becomes clear that the immense, worldwide goodwill towards the series is
something that crept up on Cecil, initially taking him slightly by
surprise--perhaps as a result of that old developer/player disconnect he now
decries--but now a fundamental part of how Revolution makes its games. Because
Revolution is now very aware that its games are in fact the players’ games.
“Do you remember the goat puzzle?”, Charles asks me,
referring to the legendarily obtuse conundrum in the first Broken Sword, which
charged hero George Stobbart with escaping the horns of an angry goat by way of
abstract use of farming machinery.
“That one is quite infamous. But I didn’t realise how much
feeling there was until I started talking to our community. I had no idea at
all, apart from the fact that some time back I was in a taxi, and the driver
turned round and asked ‘So what do you do, Guv?’ And I said ‘I write video
games. Probably nothing you’ve heard of’. He said ‘Go on, try me’. So I said ‘I
wrote a game called Broken Sword’, and he said ‘So you’re the bastard who wrote the goat puzzle, are you!?’ And I
wasn’t sure whether I was meant to be flattered or not”
And via fandom, the influence of that notorious 1996 puzzle
stretches even further. As we discuss the surge of interest in Broken Sword 5
that, at Gamescom, led a host of journalists to rearrange schedules in order to
see it (Cecil’s appearance at the show was announced decidedly late in the
day), he explains how a charming historically-minded adventure game now has a fanbase as
hardcore and dedicated as that of any franchise you could mention.
“Well it’s extraordinarily flattering. I mean it really is flattering. And what’s also lovely
is, talking about the goat, the fans came up with The Order of the Goat [a
Broken Sword 5 pledge club, joined by adding an extra $7.77 to Kickstarter
donations]. And it’s like, ‘Guys!’ This girl, she created loads of moulded
goats and started selling them on our behalf! And then a week ago a whole lot
of Order of the Goat people decided that they were going to come to York!
[Revolution’s home town] On a pilgrimage! Some guy flew over from Sweden, met
up with a girl from Essex who he’d never met before, but they’re both Order of
the Goat people, and then a bunch of them just came up to York. And it’s just
brilliant! It’s brilliant!”
But doesn’t such a close relationship with a dedicated
fanbase pose rather a double-edge sword? After all, when you invite your
players to have such an open, equal-footed relationship--Cecil will happily be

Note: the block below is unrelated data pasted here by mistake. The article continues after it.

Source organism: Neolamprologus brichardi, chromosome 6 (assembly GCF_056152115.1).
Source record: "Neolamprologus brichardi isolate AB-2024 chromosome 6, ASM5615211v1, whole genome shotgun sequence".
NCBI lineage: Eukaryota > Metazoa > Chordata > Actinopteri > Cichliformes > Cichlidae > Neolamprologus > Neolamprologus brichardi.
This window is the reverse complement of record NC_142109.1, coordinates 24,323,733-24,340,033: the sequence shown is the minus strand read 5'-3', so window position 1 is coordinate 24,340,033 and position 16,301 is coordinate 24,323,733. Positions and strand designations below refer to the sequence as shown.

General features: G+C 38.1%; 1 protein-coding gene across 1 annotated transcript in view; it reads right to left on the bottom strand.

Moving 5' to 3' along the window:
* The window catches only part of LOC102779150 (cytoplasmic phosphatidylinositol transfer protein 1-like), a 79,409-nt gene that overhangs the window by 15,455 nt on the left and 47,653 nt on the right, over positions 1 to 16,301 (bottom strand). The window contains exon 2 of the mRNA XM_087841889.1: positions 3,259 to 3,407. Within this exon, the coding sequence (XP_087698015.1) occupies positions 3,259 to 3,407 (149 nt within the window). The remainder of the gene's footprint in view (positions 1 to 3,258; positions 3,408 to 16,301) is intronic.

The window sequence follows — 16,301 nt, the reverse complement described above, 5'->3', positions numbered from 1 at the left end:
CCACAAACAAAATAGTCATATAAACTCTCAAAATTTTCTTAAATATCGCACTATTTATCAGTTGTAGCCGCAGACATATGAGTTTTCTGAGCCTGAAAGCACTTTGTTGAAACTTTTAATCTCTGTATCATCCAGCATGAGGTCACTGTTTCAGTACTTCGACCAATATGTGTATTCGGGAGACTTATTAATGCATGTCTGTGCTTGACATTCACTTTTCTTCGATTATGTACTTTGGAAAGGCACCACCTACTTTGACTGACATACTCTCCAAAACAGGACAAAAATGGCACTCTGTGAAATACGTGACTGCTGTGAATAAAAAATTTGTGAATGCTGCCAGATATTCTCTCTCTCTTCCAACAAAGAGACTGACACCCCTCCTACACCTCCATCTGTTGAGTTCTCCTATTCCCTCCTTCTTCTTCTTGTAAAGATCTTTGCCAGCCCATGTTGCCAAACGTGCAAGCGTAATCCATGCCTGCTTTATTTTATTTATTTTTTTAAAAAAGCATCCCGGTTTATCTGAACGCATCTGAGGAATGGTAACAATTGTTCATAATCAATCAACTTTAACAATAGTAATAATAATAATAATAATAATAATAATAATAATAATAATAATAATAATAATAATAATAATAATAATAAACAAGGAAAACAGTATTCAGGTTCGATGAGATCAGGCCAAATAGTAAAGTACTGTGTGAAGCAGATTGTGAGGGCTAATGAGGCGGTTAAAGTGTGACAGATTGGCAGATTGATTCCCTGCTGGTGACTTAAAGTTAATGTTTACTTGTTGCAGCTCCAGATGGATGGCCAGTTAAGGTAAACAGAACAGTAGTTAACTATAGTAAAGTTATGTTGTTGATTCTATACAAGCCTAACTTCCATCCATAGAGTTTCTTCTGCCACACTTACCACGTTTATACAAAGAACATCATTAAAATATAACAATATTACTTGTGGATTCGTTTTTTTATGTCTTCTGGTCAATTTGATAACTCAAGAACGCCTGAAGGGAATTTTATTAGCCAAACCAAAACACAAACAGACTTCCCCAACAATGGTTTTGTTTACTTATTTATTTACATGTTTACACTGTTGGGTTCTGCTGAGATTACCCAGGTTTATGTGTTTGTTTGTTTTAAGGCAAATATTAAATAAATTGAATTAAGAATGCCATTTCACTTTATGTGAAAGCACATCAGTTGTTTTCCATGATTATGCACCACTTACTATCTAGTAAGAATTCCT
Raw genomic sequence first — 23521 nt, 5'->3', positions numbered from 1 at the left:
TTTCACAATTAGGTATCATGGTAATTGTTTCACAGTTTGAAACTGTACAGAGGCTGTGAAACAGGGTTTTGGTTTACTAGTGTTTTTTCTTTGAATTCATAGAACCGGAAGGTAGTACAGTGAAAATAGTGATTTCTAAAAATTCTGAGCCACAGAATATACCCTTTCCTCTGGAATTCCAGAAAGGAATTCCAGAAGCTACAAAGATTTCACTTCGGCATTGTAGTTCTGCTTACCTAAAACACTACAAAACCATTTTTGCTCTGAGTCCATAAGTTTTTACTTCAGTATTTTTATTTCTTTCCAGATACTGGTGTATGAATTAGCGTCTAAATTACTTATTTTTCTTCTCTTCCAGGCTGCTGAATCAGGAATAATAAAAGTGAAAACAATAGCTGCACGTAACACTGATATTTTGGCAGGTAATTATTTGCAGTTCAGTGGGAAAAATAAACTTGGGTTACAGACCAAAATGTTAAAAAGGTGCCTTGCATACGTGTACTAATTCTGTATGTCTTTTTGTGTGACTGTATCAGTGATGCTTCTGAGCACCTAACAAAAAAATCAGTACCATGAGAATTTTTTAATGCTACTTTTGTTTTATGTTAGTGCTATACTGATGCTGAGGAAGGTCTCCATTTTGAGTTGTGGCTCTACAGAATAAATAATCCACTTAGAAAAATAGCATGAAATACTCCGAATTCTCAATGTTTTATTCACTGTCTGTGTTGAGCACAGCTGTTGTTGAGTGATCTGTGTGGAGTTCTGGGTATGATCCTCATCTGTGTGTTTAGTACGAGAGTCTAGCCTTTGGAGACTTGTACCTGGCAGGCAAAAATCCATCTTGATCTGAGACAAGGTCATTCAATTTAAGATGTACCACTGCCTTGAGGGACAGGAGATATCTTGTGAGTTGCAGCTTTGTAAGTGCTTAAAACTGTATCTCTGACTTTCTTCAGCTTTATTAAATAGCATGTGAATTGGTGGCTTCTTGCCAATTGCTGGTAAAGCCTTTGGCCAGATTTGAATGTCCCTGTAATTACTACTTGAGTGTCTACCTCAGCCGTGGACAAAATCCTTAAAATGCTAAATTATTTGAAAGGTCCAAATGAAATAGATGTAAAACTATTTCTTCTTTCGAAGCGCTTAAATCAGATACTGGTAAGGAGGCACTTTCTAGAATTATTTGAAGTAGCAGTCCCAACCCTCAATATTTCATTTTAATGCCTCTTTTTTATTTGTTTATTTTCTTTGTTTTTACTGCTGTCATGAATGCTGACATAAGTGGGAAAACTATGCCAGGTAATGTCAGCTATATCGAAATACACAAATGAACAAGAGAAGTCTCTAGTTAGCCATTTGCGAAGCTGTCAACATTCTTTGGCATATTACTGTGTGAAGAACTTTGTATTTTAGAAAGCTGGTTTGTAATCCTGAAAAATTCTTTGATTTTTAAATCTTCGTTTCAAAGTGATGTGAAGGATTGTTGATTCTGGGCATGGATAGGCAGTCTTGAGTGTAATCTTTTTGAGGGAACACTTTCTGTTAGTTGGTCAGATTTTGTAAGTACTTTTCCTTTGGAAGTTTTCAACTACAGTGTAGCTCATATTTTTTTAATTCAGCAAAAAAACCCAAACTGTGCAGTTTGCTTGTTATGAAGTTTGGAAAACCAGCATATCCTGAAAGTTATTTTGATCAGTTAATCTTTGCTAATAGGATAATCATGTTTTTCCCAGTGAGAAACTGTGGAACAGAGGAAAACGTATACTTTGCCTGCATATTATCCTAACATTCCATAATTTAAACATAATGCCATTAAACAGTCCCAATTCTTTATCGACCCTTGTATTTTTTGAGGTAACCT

a Facebook friend of any fan, and is “delighted” to reply to messages--surely
you risk opening the floodgates to the dread curse of internet entitlement?
Particularly with a Kickstarter-funded game, on which you effectively open up
Producer credits to the whole world for a nominal fee.
Apparently not in Broken Sword 5’s case. It seems there’s an
unusual amount of mutual trust going on here. The series just seems to attract
a more benevolent sort of fan, for some reason:
“So we also have 15,000 fans who backed it, who are just
brilliant. I announced that the date had to move because we had a significant
redesign--we agreed to put in new sections and new characters, and in truth
what that allowed me to do was to strip out all the weak bits and add
considerably more stronger bits. And that would have been a good few months. So
rather nervously, in one of our updates I said to our community, ‘I’m really
sorry but it’s going to be a few months later’. Half said ‘Well we didn’t
really believe the date anyway’, and the other half said ‘Well take as much
time as you need’. And do you know, people have been absolutely brilliant. We have tried to keep in touch. That was
the key thing.
a real pleasure to be able to work directly with our fanbase. They’ve given us
a lot of feedback on what they like and what they don’t like, and in many cases
it’s been very valuable and gone straight into the game. I’m terrified for the
moment if they turn, but I think we’re close enough to finishing the game now
that we’re not going to disappoint. And I’m really proud of the game. I don’t
think anyone’s going to think that we haven’t delivered.”
A hand-made tale
So why the distinct lack of gnashed teeth and frustrated
demands? Perhaps there’s just something about Broken Sword that attracts a more
sedate, thoughtful type of fan. This is, after all, a resolutely narrative,
character-focused series driven by whimsical personalities, deep mythology and
a profound love of historical fiction. Not to mention a delightful,